CLEAR


Basic form

CLEAR f.

Additions



1. ... WITH g
2. ... WITH NULL

Effect

Resets the contents of f to its initial value.

For predefined types (see DATA ), the following initial values are used:
Type C : ' ... ' (blank character) Type N : '00...0' Type D : '00000000' Type T : '000000'
Type I : 0 Type P : 0 Type F : 0.0E+00 Type X : 0
If f is a field string, each component field is reset to its initial value. If it is an internal table without a header line, the entire table is deleted together with all its entries. If, however, f is an internal table with a header line, only the sub-fields in the table header entry are reset to their initial values.

Example

DATA: TEXT(10) VALUE 'Hello', NUMBER TYPE I VALUE 12345, ROW(10) TYPE N VALUE '1234567890', BEGIN OF PLAYER, NAME(10) VALUE 'John', TEL(8) TYPE N VALUE '08154711', MONEY TYPE P VALUE 30000, END OF PLAYER. ... CLEAR: TEXT, NUMBER, PLAYER.

The field contents are now as follows:

ROW = '1234567890'
TEXT = ' '
NUMBER = 0
PLAYER-NAME = ' '
PLAYER-TEL = '00000000'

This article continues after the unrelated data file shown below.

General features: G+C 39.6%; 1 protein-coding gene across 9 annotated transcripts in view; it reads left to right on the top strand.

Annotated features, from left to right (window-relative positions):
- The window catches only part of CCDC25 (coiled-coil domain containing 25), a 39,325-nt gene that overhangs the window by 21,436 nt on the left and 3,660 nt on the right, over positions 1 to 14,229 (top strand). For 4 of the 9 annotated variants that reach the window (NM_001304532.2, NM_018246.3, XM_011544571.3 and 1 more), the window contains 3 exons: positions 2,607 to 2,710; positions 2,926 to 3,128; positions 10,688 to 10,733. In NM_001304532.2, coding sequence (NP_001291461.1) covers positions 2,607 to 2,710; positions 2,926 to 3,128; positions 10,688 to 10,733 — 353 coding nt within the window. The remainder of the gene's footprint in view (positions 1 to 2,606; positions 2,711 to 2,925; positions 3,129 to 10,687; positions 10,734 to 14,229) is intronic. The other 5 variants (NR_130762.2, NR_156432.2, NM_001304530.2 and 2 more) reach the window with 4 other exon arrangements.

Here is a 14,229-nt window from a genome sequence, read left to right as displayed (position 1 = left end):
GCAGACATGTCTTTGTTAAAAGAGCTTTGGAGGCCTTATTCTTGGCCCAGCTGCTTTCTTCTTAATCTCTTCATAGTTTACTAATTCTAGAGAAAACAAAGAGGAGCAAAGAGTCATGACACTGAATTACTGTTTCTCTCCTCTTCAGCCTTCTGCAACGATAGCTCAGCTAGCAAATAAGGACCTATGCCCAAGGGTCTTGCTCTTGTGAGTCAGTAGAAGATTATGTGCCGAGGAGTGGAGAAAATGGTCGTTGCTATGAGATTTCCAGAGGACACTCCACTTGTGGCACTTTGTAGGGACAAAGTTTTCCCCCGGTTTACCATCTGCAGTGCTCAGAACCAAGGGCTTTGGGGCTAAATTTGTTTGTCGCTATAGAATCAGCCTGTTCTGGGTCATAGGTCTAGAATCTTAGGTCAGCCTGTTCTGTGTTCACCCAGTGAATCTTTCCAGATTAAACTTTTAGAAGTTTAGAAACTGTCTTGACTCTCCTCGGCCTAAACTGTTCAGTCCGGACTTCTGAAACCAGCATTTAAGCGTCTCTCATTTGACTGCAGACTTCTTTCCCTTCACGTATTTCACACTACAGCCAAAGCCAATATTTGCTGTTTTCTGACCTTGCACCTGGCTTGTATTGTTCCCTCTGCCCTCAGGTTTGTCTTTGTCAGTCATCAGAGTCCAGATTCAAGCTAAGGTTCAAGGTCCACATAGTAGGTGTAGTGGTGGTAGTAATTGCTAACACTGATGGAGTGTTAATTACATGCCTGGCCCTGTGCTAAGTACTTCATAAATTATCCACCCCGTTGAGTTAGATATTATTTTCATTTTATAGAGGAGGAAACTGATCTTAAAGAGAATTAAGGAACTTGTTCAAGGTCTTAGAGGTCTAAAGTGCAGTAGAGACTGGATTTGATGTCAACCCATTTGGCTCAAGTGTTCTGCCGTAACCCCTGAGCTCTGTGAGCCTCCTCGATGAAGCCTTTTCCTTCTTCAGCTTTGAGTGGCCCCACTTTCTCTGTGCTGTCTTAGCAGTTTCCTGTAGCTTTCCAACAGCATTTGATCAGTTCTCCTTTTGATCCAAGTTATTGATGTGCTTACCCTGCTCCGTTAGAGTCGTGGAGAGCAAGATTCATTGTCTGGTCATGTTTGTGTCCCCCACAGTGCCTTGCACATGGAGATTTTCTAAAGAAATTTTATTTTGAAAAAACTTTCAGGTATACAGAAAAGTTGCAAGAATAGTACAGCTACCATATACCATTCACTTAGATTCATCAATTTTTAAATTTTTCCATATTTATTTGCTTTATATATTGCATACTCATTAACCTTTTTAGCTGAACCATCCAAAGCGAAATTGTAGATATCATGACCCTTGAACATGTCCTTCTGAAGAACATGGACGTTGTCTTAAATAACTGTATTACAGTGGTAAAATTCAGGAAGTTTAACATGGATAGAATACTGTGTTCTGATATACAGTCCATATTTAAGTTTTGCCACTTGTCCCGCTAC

PLAYER-MONEY = 0

Notes

When CLEAR references an internal table itab with a header line, it only resets the sub-fields in the header entry to their initial values (as mentioned above). The individual table entries remain unchanged.
To delete the entire internal table together with all its entries, you can use CLEAR itab[] or REFRESH itab . Here, a Note is still required to explain how to manipulate tables with/without header lines.
Within a logical expression , you can use f IS INITIAL to check that the field f contains the initial value appropriate for its type.
Variables are normally initialized according to their type, even if the specification of an explicit initial value (addition " ... VALUE lit " of the DATA statement) is missing. For this reason, it is not necessary to initialize variables again with CLEAR after defining them.

Addition 1

... WITH g

Effect

The field f is filled with the value of the first byte of the field g .

Addition 2

... WITH NULL

Effect

Fills the field with hexadecimal zeros.

Note

You should use this addition with particular care because the fields of most data types thus receive values which are really invalid.

Note

Performance
CLEAR requires about 3 msn (standardized microseconds) of runtime to process a field of type C with a length of 10 and about 2 msn to process a field of the type I. To delete an internal table with 15 fields, it needs about 5 msn.

Index
SAP AG 1996